If you are the parent still at home, how much are you expecting the child to help with the household chores?
All members of a family should contribute to helping the home run smoothly, but a child’s primary job is to be a student. If adding responsibilities such as chores, or taking care of younger siblings, are cutting into the time your child needs for studying and doing homework, he or she could fall behind in class. Likewise, if there is no longer time for leisure activities, spending time with friends, or extracurricular activities, your child is missing out on experiences that could help him/her weather this time without one of his/her parents.
Are your child’s teachers communicating with you, or are they worried about bothering you?
Did your child get into trouble in school, or get sent to the nurse’s office but you didn’t get a phone call? It’s possible that the school staff at your child’s school is trying so hard not to create more stress for your family during deployment that they aren’t involving you in everything that is happening with your child. Try to stay I close touch with someone in the school so they feel comfortable keeping you informed. Note that some teachers and administrators tend to contact parents only when a child is in trouble. Help them understand how important it is for you and for your child to hear about your child’s strengths and accomplishments
Are support networks available?
National Guard and reservist families may not have the same family support services available to them as active duty service members. It is even more important for you to communicate with your child’s school to make them aware and let them make suggestions for lightening the burden.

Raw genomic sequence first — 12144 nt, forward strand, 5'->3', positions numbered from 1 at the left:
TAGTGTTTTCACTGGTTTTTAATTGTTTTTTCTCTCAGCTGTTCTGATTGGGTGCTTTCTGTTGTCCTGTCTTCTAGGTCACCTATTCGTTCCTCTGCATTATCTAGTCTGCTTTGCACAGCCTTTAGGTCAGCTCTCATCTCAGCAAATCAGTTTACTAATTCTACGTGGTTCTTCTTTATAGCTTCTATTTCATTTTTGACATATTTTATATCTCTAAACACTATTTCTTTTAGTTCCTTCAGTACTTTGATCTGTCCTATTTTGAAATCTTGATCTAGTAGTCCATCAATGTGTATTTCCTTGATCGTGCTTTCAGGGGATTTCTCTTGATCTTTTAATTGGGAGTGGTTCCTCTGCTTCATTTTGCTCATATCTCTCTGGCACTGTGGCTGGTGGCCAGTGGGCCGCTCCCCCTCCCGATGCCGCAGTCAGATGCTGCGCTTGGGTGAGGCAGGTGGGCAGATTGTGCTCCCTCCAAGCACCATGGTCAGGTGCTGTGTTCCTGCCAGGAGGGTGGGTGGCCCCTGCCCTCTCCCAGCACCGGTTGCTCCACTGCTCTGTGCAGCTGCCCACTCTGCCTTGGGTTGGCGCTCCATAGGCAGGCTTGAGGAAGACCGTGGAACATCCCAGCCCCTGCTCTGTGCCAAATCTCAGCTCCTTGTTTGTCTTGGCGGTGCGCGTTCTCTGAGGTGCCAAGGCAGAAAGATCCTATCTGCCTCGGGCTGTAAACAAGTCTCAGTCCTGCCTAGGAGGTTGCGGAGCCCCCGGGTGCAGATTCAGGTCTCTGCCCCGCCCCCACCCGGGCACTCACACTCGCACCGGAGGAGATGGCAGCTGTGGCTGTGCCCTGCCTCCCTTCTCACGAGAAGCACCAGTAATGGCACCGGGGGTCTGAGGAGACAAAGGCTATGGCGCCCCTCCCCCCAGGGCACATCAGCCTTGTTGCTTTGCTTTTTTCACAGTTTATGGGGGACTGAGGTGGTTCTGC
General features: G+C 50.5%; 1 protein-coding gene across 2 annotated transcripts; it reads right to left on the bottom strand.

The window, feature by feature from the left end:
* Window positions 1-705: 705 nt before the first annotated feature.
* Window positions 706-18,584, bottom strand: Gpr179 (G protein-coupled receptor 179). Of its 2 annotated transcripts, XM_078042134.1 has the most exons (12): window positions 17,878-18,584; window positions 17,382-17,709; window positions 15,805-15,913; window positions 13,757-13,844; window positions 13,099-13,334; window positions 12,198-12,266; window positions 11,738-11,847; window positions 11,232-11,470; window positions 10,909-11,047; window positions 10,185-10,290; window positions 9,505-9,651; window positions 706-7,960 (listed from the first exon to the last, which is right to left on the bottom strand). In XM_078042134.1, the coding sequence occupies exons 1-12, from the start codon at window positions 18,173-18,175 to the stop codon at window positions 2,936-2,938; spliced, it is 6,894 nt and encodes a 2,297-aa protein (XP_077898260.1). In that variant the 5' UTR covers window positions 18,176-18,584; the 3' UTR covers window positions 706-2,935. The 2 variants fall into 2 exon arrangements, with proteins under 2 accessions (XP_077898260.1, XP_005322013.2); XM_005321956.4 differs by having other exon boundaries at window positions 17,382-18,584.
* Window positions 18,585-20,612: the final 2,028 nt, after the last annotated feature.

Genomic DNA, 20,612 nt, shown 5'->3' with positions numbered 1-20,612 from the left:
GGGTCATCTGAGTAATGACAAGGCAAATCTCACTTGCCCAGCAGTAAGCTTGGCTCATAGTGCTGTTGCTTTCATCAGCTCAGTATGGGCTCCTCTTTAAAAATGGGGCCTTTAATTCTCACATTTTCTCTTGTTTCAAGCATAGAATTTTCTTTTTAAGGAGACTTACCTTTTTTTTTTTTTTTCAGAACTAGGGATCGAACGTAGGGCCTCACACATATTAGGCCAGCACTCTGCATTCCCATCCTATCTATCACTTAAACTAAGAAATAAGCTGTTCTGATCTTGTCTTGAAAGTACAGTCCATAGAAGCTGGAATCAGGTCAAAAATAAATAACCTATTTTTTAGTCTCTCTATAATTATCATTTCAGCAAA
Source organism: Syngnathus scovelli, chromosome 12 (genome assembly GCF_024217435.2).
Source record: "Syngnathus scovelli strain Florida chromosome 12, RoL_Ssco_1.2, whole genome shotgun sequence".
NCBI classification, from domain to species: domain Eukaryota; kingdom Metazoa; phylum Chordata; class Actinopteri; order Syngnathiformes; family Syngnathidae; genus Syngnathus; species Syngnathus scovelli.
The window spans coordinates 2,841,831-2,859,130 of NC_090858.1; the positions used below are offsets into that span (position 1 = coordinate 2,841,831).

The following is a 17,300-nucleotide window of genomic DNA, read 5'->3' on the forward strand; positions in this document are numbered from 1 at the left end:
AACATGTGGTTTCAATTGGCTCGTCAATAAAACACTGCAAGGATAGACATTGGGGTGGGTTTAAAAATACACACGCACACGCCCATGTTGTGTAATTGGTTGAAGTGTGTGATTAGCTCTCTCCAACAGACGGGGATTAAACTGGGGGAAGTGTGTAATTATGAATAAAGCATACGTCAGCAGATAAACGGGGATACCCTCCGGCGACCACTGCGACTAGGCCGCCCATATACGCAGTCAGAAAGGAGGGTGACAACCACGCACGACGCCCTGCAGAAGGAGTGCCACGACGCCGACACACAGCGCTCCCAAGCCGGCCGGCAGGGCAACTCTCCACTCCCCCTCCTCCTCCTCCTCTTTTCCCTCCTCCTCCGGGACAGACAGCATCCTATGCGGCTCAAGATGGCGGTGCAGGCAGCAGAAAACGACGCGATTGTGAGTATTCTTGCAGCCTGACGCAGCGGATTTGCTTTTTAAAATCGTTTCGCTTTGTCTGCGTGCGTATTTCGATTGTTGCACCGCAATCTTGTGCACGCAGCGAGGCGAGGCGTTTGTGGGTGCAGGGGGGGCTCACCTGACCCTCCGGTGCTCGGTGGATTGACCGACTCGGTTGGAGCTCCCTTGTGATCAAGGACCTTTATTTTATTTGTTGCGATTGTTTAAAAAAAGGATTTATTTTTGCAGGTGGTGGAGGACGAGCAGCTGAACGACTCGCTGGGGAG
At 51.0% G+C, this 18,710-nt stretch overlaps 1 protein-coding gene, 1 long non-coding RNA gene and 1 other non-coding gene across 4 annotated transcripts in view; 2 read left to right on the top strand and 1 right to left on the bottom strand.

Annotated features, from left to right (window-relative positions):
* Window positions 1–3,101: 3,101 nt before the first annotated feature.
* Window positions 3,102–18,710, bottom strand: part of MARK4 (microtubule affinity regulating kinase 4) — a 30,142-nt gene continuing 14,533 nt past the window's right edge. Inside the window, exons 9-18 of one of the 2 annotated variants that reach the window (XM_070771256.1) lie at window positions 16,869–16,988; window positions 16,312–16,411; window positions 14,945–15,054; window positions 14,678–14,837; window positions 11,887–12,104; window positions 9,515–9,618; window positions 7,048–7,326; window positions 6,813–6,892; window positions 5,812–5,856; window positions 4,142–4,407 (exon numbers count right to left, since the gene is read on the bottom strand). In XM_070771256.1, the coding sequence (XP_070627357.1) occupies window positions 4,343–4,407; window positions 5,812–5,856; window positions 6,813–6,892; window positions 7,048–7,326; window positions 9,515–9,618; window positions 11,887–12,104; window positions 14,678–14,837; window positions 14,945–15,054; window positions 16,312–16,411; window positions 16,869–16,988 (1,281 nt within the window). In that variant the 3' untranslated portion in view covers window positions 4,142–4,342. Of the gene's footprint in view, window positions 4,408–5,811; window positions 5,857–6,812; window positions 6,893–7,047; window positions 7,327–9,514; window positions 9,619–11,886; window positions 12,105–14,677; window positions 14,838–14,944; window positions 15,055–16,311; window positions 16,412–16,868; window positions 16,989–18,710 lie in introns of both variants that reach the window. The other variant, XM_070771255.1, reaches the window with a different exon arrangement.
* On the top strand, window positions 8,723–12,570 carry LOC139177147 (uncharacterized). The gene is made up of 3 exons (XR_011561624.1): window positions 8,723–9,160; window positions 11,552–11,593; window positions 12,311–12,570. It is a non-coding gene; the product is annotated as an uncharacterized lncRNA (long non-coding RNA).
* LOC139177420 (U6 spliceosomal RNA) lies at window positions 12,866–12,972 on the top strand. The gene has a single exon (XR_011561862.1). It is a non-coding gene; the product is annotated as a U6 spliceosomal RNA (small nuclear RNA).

Is your child involved in fun activities at school or in the community?
If your child begins to pull away from activities he/she enjoys, or doesn’t have time for fun because of added responsibilities at home, this could lead to resentment or social/emotional problems later.
Is your child eating well?
Proper nutrition can contribute to improved performance at school and can alter a child’s mood. You may wish to consider preparing meals ahead of time to keep school nights from getting stressful because of homework and other responsibilities. Cooking meals together is an activity enjoyed in many families and children tend to eat better when they are the ones helping to make the meal.
What if my child has special needs?
When meeting with the IEP team, it’s important to communicate that since your child is growing up in a military family, he or she may face increased stress, or emotional instability that might be contributing to behavior or learning outcomes.
STARs in Schools recommends visiting www.branchta,org. This group has resource centers in areas across the US and they are eager to extend their services to Reserve Component families. It is their mission to support families with children with special needs, especially when the military assignment requires relocation.